Older Americans are suffering fewer strokes, but new government research shows that stroke hospitalizations are sharply rising among children and younger adults, especially for men under 35. Although the study doesn't explore the reasons for the trend, experts point to the obesity epidemic, increasing rates of diabetes and high blood pressure as likely culprits. Recreational drugs may play a role as well, they added. "Young people should see their doctor for regular checkups," said Dr. Brett Kissela, a professor of neurology at the University of Cincinnati Neuroscience Institute, who has conducted previous research on strokes but was not involved with this study.
Routine check-ups can help control risk factors for stroke, such as high blood pressure, he explained. Dr. Mary George, a researcher with the U.S. Centers for Disease Control and Prevention, is scheduled to report the findings Wednesday at the International Stroke Conference in Los Angeles. Experts note that research presented at meetings typically has not been subjected to the same scrutiny as studies published in peer-reviewed medical journals. For the study, CDC researchers examined hospitalization data for the period from 1994 to 2007 from the Nationwide Inpatient Sample, identifying patients with a primary diagnosis of ischemic stroke.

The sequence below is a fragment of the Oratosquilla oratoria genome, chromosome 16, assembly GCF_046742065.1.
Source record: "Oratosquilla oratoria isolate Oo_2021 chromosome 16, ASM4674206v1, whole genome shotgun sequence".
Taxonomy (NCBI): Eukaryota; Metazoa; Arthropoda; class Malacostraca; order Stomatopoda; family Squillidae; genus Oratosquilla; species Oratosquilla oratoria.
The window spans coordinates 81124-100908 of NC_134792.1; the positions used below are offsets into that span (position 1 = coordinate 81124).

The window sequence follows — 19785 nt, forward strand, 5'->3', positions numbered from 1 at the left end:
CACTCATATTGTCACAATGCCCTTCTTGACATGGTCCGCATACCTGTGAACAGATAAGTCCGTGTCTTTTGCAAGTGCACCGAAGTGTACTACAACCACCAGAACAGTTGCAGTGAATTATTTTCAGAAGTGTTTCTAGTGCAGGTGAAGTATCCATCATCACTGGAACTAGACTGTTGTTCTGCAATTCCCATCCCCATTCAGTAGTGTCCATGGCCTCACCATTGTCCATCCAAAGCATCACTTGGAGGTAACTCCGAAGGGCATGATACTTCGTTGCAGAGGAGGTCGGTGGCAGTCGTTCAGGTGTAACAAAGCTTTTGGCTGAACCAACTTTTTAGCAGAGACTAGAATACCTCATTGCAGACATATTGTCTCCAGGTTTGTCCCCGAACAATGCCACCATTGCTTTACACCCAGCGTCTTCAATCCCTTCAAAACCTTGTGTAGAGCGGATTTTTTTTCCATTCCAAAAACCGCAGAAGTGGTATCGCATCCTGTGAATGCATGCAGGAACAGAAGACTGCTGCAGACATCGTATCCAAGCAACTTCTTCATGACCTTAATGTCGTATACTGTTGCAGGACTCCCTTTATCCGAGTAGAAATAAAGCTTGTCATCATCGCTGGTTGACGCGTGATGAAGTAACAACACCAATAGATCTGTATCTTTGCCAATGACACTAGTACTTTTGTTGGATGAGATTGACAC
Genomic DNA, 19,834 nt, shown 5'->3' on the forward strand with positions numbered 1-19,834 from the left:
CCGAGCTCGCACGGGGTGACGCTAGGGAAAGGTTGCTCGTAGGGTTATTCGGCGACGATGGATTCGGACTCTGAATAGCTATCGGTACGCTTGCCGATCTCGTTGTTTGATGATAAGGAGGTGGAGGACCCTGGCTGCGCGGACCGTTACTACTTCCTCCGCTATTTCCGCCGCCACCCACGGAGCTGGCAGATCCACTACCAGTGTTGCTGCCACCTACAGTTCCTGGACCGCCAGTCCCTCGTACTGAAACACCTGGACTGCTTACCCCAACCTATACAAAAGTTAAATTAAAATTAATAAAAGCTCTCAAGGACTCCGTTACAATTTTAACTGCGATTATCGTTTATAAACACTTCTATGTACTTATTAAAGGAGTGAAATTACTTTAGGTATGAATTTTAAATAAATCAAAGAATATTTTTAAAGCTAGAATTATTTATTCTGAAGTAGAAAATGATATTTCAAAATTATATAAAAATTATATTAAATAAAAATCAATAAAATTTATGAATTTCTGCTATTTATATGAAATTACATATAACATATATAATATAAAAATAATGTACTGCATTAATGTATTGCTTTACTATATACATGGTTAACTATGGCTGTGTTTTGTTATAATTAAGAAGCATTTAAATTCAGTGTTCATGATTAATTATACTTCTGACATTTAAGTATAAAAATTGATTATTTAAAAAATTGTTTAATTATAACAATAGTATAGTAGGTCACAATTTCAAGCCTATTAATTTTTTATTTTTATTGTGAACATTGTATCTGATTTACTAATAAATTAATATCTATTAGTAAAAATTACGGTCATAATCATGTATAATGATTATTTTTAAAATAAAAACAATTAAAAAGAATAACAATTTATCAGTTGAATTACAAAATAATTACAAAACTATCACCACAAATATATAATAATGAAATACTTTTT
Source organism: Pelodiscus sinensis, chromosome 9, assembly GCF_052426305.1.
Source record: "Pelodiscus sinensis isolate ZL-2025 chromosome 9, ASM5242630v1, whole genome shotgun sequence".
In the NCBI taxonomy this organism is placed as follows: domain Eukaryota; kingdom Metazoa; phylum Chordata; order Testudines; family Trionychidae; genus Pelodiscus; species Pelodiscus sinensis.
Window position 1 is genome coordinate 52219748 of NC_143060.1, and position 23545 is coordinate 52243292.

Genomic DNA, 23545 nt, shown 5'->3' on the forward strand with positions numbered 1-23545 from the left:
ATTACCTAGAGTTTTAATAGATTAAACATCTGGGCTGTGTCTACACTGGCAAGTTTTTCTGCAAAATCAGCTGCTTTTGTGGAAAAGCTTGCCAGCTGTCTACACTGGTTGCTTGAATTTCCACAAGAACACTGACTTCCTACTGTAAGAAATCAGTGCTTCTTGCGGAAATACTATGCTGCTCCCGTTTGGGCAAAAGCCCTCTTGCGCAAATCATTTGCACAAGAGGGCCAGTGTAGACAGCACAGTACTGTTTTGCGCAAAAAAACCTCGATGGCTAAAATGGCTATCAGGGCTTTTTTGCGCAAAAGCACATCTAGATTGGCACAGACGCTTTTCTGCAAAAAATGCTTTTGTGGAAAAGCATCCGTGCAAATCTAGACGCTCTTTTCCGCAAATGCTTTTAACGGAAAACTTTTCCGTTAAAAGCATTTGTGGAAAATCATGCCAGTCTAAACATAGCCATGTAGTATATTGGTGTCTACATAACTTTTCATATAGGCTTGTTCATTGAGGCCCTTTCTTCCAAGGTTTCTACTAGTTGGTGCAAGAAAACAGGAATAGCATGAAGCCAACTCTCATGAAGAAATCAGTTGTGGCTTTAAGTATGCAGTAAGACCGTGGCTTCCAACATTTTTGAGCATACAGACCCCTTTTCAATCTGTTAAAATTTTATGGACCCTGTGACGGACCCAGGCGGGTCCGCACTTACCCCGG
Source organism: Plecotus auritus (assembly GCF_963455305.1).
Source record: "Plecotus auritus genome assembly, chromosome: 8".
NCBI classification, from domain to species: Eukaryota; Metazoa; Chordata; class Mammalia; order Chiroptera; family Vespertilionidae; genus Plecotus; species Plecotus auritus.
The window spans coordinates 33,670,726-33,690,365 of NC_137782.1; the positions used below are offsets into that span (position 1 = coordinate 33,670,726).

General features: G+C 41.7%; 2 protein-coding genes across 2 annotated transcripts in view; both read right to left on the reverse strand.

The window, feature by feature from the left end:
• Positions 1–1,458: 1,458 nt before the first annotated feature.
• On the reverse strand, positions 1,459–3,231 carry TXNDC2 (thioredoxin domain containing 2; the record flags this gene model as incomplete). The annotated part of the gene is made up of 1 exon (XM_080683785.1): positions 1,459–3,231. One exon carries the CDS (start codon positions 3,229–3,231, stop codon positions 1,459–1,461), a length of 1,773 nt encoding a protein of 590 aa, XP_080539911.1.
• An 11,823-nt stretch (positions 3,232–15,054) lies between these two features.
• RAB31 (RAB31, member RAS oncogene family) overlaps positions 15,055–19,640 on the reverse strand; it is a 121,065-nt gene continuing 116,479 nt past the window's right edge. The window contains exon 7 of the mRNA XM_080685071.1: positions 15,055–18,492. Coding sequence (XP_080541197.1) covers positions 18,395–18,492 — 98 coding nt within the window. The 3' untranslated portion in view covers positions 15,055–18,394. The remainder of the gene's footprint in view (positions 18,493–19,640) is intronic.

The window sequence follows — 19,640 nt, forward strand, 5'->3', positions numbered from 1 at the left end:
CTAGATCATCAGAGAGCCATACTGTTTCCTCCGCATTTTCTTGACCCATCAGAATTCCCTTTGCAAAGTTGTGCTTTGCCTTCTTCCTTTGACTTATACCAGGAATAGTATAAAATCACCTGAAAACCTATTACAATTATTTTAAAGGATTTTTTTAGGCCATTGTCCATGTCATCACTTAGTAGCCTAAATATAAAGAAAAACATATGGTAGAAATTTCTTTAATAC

Ischemic stroke, which occurs when a blood clot or clogged artery blocks the blood supply to the brain, is more common than hemorrhagic stroke, the result of a ruptured blood vessel. The increases and decreases in stroke rates varied by gender and age group, the researchers found. Among males aged 15 to 34, the rate surged by nearly 53 percent. Among females in that age group, it increased 17 percent. Strokes soared 36 percent in boys aged 5 to 14 and 31 percent in girls of the same age. Men between 35 and 44 years old had a 47 percent increase in stroke incidence. For women in that age range, stroke incidence rose 36 percent.